4. What's their culture, and how does that change perspective? I'm not talking about JUST their ancestry. Have you moved around much? I have. Language varies from location to location, even while speaking the same English. Etymology (the study of language) shows us that any language will place emphasis on aspects that are important to the daily life of a region. For instance, a mountain village where they raise sheep may have twenty terms for types of sheep and their young. They may have fifteen terms for wool. Their metaphors and thinking would evolve around their way of life--the raising of sheep, the seasons, the harvest, the weather. It would jade EVERYTHING. To be true to a character, immerse yourself in their culture. This was the biggest trick in switching between time periods & social standings for my latest release, TIMELESS. I had learned the culture of an aristocrat and the working class in the 1770's for the previous two books, but I had to acquire an understanding of a lord in the mid 1200's, along with knights, clergy, and the poor for this book.

5. Speaking patterns. You gave the character a stutter or accent. Pat yourself on the back. This isn't what I'm talking about. I'm talking about speech patterns. You have a way of formulating sentences. It's different from everyone else's. In order to really create an individual, try listening to YouTube videos and seeing how people structure their sentences. It's pretty eye-opening how different we all are. Now formulate your character's own way of speaking, and see if you can make it different from your own.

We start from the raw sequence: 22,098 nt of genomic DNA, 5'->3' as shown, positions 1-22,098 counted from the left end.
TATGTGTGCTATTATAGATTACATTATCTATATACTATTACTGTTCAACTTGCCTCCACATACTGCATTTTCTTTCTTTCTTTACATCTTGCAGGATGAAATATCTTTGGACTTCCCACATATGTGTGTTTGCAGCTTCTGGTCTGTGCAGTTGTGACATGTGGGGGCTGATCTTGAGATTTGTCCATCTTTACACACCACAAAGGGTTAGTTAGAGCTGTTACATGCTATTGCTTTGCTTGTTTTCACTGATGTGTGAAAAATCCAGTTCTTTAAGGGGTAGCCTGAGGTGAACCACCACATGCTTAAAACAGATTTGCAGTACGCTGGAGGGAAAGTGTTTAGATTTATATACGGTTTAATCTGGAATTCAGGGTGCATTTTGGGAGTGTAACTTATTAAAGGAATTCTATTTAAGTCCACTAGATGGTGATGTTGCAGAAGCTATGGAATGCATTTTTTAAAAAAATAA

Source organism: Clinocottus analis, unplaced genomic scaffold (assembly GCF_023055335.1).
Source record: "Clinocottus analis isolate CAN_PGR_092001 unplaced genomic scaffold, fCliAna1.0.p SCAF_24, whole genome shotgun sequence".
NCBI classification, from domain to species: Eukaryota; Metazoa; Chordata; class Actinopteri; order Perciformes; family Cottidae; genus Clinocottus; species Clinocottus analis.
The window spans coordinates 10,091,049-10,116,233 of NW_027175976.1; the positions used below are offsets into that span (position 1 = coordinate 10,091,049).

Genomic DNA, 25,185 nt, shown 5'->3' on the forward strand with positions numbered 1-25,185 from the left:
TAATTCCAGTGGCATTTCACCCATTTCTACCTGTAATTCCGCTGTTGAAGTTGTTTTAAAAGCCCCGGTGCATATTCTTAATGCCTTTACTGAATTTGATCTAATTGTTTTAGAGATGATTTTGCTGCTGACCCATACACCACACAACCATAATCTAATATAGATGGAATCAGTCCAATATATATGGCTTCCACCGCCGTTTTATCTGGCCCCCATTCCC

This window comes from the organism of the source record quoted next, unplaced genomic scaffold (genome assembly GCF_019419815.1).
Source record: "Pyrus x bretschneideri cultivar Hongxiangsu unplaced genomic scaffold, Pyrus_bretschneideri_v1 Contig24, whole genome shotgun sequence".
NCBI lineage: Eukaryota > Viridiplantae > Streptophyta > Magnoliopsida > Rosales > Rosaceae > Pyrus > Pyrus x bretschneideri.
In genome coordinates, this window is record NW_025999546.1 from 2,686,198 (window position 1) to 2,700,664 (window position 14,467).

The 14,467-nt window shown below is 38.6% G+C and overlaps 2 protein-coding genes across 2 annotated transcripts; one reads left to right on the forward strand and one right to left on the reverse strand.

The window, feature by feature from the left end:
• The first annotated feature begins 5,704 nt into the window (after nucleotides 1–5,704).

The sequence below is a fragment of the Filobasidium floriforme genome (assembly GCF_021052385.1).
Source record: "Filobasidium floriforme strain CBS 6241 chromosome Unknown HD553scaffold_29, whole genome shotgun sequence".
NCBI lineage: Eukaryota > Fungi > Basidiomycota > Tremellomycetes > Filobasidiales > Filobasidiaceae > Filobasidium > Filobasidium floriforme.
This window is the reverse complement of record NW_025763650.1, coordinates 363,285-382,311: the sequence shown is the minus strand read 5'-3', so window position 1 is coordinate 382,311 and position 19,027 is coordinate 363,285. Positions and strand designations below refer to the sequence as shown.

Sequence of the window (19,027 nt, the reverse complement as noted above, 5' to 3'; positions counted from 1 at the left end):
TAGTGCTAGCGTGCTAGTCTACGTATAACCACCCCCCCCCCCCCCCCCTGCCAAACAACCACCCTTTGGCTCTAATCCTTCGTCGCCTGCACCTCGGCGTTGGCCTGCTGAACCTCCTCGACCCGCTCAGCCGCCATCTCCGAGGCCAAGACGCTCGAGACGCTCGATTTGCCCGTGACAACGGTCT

In the end, you can spend as much or little time on characters as you like, but it's to your advantage to make them so real that they live off the page in people's heads.

What tools have you found helpful for forming deep characters?

Crystal Collier is an eclectic author who pens clean fantasy/sci-fi, historical, and romance stories with the occasional touch of humor, horror, or inspiration. She practices her brother-induced ninja skills while teaching children or madly typing about fantastic and impossible creatures. She has lived from coast to coast and now calls Florida home with her creative husband, four littles, and “friend” (a.k.a. the zombie locked in her closet). Secretly, she dreams of world domination and a bottomless supply of cheese.

Find her and her books online HERE.



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4 comments:

  1. This is great stuff and a lot of it I haven't tried. Characters are like real people, we might not ever know them completely, but it's fun trying to find out!

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    1. It's amazing too what we learn about ourselves while trying to get to know them. =)

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  2. I used to create fancy charts for all of my characters. I've gotten lazy. Lol! But I will not ever again commit to writing a story until I know them well enough. I've run into so many problems with characterization over the years!

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    Replies
    1. I hear you there! Before I start writing a story I have to know the characters and the bones of the plot. Otherwise, wasted words on a page, eh?